Workfl ow Management
RTLS solves patient- tracking emergency
Real-time location system enables ED to boost quality and improve effi ciency. By Linda Laskowski- Jones
ight years ago, emergency department (ED) personnel at Christiana Hospital recorded the whereabouts of patients in a health information- technology system that required manual entry of all changes in a patient’s location. This non-automated system had served the ED well in the past but had become outdated and unworkable when volume reached 85,000 annual visits in 2003. As the volume surged, the hospital realized it needed an automated system to avoid signifi cant wait times and reduce the percentage of patients who left without been seen (LWBS).
Also, not surprisingly, 20 percent of the time patient loca- tion information recorded in the non-automated system was incorrect. Although that appears low, it meant the 913-bed hospital owned by Wilmington, Del.-based Christiana Care Health System didn’t have the exact location of 50 to 60 out of the 250 to 300 people presenting daily at its ED. Some- times patients were in transit or were moved to a different room after a diagnostic study or procedure, and the new location wasn’t immediately noted. Unaware of the change, staff would direct friends and family members to the wrong room, inconveniencing visitors. To address these issues, increase effi ciency and improve ED throughput, Christiana Hospital began looking to infor- mation technology and learned about a real-time location system (RTLS) from Awarepoint that offered immediately accessible, up-to-date patient location data.
The hospital realized that the right RTLS could continu- ously track and locate patients and staff in addition to tracking devices and supplies, while also streamlining ED workfl ow. Adopting a deliberate and methodical approach, Christiana planned implementation of the system for a year. It went to great lengths to educate and seek input from every constitu- ency that would be directly impacted or could potentially benefi t from the application, which included the ED, ra- diology, laboratory, bed-management and patient-transport departments. Despite excellent relations between management and the employees and physicians, ED management was concerned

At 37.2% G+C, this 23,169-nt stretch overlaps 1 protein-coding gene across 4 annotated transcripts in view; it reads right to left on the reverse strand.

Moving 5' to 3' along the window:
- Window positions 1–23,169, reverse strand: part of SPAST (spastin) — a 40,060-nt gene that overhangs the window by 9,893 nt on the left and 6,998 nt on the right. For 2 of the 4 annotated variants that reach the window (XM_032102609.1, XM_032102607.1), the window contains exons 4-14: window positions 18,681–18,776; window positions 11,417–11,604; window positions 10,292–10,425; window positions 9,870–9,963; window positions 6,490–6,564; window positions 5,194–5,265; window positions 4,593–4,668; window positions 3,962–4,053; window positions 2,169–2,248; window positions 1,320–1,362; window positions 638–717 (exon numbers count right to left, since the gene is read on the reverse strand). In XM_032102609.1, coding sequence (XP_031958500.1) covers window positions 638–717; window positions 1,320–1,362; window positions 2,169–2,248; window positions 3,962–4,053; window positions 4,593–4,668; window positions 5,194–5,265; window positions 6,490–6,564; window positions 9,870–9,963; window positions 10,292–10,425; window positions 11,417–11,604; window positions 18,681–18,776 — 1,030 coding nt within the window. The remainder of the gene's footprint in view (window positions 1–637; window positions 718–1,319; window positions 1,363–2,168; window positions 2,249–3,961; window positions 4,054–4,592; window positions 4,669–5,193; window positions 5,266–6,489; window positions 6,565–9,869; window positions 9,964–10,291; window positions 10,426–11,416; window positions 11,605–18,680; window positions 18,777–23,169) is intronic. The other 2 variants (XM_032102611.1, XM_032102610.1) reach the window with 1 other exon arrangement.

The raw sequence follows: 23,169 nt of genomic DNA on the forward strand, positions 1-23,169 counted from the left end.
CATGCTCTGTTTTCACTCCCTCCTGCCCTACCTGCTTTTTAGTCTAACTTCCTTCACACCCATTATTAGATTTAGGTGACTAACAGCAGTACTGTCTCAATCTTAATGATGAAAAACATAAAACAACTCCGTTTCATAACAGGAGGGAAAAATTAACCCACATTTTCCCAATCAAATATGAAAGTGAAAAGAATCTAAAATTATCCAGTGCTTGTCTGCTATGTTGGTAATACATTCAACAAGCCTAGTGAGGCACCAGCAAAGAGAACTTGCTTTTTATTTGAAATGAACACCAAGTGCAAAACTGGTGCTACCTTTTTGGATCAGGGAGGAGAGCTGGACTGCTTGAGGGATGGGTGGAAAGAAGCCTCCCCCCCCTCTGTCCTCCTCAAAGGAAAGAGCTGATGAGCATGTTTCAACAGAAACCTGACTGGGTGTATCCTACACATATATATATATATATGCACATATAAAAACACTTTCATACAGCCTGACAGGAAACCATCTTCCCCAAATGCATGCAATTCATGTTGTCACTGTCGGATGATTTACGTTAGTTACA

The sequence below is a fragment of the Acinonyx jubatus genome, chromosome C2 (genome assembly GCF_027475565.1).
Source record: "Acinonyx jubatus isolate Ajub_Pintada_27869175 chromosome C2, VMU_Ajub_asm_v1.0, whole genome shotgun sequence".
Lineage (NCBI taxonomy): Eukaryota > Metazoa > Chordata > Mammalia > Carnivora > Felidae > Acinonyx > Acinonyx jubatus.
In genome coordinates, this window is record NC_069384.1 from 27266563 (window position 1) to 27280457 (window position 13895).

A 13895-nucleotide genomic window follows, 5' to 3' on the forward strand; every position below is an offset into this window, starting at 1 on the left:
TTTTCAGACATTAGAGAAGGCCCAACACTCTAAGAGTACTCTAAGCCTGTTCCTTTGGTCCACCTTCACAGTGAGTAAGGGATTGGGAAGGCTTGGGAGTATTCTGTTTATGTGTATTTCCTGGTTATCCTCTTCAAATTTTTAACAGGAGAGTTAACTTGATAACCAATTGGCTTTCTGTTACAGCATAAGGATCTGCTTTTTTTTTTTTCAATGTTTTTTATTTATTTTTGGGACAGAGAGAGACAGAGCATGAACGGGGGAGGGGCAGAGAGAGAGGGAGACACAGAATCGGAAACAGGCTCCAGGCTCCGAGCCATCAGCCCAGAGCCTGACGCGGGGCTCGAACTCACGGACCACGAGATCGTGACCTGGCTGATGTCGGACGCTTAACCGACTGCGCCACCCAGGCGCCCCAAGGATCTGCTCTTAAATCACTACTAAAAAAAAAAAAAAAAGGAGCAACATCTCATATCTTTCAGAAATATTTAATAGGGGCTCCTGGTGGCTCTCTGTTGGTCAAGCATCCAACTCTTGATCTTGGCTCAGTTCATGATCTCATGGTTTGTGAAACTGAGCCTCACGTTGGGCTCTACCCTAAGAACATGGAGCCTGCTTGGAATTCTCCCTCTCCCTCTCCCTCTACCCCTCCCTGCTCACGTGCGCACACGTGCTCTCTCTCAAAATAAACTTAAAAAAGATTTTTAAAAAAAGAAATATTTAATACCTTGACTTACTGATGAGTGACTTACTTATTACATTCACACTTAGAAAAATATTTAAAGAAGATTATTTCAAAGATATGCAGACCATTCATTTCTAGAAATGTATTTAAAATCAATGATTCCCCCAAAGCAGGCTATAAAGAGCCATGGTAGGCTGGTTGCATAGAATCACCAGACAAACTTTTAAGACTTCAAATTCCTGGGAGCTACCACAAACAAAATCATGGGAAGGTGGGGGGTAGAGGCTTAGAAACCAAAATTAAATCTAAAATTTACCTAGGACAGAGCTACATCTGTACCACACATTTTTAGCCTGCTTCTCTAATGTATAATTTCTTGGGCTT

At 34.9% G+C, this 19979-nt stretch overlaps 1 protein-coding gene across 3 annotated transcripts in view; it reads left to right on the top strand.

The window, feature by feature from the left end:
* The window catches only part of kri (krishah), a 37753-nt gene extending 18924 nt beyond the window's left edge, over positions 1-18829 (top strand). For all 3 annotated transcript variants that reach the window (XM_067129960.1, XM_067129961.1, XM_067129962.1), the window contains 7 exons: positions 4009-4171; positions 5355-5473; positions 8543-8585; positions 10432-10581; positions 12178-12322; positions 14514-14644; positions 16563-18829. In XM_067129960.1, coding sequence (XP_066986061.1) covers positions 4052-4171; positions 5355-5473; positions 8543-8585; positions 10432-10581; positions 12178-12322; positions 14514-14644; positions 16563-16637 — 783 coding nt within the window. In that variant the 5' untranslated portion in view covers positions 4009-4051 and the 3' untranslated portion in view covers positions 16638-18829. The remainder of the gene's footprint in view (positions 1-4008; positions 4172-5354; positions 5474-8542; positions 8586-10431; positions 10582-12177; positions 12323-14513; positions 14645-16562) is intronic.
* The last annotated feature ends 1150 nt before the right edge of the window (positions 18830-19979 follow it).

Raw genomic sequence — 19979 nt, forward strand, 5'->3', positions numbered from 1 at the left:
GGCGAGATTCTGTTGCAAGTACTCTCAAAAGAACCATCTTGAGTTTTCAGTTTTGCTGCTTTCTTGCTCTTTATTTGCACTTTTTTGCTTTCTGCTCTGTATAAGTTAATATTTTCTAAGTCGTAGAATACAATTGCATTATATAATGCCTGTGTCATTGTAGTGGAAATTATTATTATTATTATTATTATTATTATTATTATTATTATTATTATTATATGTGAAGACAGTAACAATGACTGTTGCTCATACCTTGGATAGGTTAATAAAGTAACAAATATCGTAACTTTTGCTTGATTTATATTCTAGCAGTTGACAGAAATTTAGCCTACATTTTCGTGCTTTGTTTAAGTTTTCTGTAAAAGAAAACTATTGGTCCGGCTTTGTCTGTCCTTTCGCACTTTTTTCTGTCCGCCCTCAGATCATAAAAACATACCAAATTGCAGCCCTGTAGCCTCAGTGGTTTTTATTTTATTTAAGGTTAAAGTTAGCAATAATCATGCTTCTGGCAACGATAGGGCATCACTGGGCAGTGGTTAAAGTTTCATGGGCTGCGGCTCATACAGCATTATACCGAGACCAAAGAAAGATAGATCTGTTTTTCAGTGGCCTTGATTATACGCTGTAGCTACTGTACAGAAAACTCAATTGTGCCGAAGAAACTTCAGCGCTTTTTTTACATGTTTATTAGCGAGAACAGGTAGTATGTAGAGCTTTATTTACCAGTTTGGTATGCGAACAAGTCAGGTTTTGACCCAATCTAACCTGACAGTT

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that some staff members might object because they would be concerned that “Big Brother” was trying to measure their personal productivity. To avoid this perception, they stressed to staff that the goals were to improve staff and patient safety, patient care and effi ciency.
The ED team leading the project emphasized that it wanted to keep staff and their families safe in case they were exposed to infectious conditions, such as meningitis, or dangerous substances, such as anthrax. The staff recog- nized that if such an emergent situation occurred, it would be critical for Christiana to identify and quickly fi nd every employee who was exposed and everyone with whom they had interacted. Additionally, in the beginning, staff members’ locations were only identifi ed when they were in patient care areas – the system wasn’t activated in nursing stations and other locations until later, after the staff requested this expanded capability. The hospital has never activated tracking in the break areas or restrooms.
In 2004, the system, which was interfaced with the labora-
tory, radiology system and bedside management applications, went live. In 2010, order entry was added. Wary employees became instant converts because they realized the value of knowing patients’ locations at any given time. In fact, staff considered RTLS a mission-critical system within hours of go-live, which was driven home when Christiana had to shut down its application 24 hours after roll out due to a hardware problem unrelated to RTLS. Staff immediately told managers that they needed the solution back up right away and were eager to start using it again when it was restored later the same day.
Shortly after implementation, the medical staff – unani- mously and voluntarily – chose to turn on the staff location function for the doctors after they experienced how much time they saved when they were needed for a consult or needed to fi nd a patient or another physician. Nursing and the rest of the employees soon followed suit. Now when patients present at the ED, they are instructed to clip the tracking badges to their clothing. Registrars enter the badge number and patient’s name into the system. Cur- rently, the badges emit infrared signals detected by sensors
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